On Monday, a number of global food producers and organizations, including IDFA, launched the Consortium for Common Food Names, an international initiative that aims to stop efforts to restrict the use of generic food names, including efforts by the European Commission.
The new consortium opposes any attempt to monopolize generic names that have become part of the public domain, such as parmesan, feta and provolone. It also seeks to foster the adoption of a model that would protect legitimate graphic indications like “Parmigiano Reggiano” while preserving the right of all producers to use common names like “parmesan.”
The consortium does not oppose proper geographical indications (GIs) like “Camembert de Normandie” and “Brie de Meaux” cheeses from France and “Clare Island Salmon” from Ireland. For specialized products made in a specific region, it has made sense for the European Commission to protect the regional name to help preserve the unique nature of that product.
No One Should Own Common Names
However, the group believes no one country or entity should own common food names. Many well-known foods trace their origins to Europe, but thanks to decades of trade and the emigration of individual food artisans, these products are now made and enjoyed throughout the world. Over time, this has greatly increased the popularity of European varietals like parmesan and salami to the commercial benefit of European and non-European producers and consumers alike.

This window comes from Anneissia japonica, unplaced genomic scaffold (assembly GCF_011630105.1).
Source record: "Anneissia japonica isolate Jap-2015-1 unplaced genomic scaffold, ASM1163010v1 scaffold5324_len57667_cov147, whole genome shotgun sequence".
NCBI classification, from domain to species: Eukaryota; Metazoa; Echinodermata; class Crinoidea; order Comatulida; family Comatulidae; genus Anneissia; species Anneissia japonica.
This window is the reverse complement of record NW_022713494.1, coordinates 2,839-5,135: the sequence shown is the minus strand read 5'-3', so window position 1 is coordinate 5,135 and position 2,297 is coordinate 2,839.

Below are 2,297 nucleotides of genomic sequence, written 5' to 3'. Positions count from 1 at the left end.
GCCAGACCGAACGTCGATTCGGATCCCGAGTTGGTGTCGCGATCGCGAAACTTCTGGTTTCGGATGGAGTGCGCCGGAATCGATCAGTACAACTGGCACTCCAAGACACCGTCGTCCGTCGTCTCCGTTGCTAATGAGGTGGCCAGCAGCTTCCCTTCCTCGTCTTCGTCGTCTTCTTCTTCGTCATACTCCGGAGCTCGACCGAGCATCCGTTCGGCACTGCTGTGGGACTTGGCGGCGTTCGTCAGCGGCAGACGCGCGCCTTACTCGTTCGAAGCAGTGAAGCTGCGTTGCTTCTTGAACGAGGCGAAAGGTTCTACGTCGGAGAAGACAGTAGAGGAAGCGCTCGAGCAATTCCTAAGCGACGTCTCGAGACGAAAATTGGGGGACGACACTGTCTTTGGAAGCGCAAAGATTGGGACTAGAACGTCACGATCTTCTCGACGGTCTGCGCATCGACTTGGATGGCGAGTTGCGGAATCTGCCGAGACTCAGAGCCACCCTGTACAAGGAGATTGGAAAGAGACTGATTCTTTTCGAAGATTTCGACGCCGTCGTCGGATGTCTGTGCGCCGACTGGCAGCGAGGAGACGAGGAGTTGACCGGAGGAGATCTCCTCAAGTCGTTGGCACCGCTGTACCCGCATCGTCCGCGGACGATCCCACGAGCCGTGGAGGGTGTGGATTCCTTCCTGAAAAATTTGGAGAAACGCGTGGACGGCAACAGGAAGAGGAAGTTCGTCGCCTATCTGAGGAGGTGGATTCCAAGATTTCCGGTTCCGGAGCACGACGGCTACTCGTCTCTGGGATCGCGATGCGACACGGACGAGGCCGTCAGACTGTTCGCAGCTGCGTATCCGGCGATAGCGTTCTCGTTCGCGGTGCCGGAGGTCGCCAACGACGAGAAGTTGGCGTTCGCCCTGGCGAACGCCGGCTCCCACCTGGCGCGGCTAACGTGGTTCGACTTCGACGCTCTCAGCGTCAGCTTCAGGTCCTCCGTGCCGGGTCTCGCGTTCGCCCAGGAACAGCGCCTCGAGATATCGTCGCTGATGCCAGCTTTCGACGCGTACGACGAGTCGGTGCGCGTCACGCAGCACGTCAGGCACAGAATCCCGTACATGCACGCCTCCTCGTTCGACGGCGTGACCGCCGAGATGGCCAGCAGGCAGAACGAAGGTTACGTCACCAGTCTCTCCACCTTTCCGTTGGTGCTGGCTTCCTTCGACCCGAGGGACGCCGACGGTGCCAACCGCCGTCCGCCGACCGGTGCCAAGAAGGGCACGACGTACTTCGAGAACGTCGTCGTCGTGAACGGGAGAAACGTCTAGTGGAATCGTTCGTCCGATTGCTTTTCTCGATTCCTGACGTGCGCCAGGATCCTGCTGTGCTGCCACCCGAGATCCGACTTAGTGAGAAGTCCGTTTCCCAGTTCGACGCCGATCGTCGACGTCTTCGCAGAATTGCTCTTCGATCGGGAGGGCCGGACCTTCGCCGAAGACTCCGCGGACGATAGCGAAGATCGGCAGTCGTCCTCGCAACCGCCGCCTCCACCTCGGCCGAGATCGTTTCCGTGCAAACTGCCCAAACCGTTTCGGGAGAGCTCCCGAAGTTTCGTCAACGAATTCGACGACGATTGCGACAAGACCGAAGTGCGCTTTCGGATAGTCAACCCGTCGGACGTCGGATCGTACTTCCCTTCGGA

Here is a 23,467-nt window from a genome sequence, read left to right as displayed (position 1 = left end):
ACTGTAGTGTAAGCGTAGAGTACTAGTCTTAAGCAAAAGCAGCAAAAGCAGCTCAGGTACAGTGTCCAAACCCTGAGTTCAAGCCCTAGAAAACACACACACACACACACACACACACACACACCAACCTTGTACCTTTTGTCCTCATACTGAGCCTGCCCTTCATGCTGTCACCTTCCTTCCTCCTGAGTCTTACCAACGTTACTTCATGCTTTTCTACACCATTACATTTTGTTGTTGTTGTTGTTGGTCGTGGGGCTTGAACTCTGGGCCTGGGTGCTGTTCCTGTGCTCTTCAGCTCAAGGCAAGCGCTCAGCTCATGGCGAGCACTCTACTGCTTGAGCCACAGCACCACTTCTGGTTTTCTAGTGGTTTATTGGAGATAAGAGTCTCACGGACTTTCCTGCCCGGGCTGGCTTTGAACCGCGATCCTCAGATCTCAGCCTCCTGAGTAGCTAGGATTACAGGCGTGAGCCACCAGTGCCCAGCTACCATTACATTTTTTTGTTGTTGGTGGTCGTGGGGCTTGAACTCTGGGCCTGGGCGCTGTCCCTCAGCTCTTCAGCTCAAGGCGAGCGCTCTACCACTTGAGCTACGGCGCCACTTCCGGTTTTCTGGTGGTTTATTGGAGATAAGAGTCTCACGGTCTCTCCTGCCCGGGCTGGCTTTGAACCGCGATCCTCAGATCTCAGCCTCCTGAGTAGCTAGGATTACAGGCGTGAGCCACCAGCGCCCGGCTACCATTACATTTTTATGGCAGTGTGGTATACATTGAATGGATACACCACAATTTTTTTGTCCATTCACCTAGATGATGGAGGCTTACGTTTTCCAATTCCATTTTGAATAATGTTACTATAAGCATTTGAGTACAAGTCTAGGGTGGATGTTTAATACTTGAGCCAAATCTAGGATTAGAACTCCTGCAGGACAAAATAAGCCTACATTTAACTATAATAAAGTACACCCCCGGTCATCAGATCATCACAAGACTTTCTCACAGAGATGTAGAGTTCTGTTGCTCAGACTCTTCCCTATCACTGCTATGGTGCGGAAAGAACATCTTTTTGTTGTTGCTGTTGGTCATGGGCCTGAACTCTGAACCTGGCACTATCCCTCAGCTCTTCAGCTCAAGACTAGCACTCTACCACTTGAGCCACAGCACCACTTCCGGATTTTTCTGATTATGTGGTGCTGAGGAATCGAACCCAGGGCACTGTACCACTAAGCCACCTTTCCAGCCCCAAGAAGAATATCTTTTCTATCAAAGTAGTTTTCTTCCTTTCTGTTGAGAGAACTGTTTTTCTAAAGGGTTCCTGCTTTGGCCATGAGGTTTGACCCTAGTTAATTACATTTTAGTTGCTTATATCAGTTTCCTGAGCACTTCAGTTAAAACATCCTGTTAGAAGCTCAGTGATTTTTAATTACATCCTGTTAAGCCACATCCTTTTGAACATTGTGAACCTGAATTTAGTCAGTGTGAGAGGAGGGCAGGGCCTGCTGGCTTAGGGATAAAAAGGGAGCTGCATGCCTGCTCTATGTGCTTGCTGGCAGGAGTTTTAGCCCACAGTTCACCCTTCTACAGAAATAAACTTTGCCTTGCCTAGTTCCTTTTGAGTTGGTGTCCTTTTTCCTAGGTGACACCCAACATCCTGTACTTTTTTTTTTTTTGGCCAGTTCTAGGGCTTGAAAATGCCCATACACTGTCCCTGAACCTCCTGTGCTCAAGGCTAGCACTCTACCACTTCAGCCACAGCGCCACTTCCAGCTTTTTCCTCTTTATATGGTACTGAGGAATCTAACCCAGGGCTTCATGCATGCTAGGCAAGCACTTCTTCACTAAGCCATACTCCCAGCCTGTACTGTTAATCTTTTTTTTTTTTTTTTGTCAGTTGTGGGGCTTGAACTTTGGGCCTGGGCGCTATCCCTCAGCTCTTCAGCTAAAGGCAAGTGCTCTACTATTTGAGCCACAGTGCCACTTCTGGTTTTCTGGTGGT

“At least as much feta and parmesan cheese are made outside Europe as within it,” said Errico Auricchio, chairman of the consortium. “Production of provolone is more than 15 times greater outside Europe.” Auricchio, whose family has been making Italian-style cheeses since 1877, is the president of BelGioioso Cheese Inc., Green Bay, Wis.
“This is not just a question of dollars and cents, but of fairness and choice,” said Auricchio. “These generic names are in the public domain. The logical path is to label foods so consumers can choose what they want – whether it’s a food from the valleys of France, Italy or Wisconsin. What matters is that they can choose.”
The European Commission began attempting to expand the system of geographical indications under World Trade Organization negotiations in the Doha round. But as those efforts stalled, the Commission has started inserting naming restrictions within free trade agreements, as seen in current negotiations with several Western Hemisphere and Asian countries.
“IDFA is pleased to join the consortium and is committed to defending the global marketability of commonly named dairy products," said Clay Hough, IDFA senior group vice president.
For more information, contact John Kelly, IDFA manager of international affairs, at email@example.com.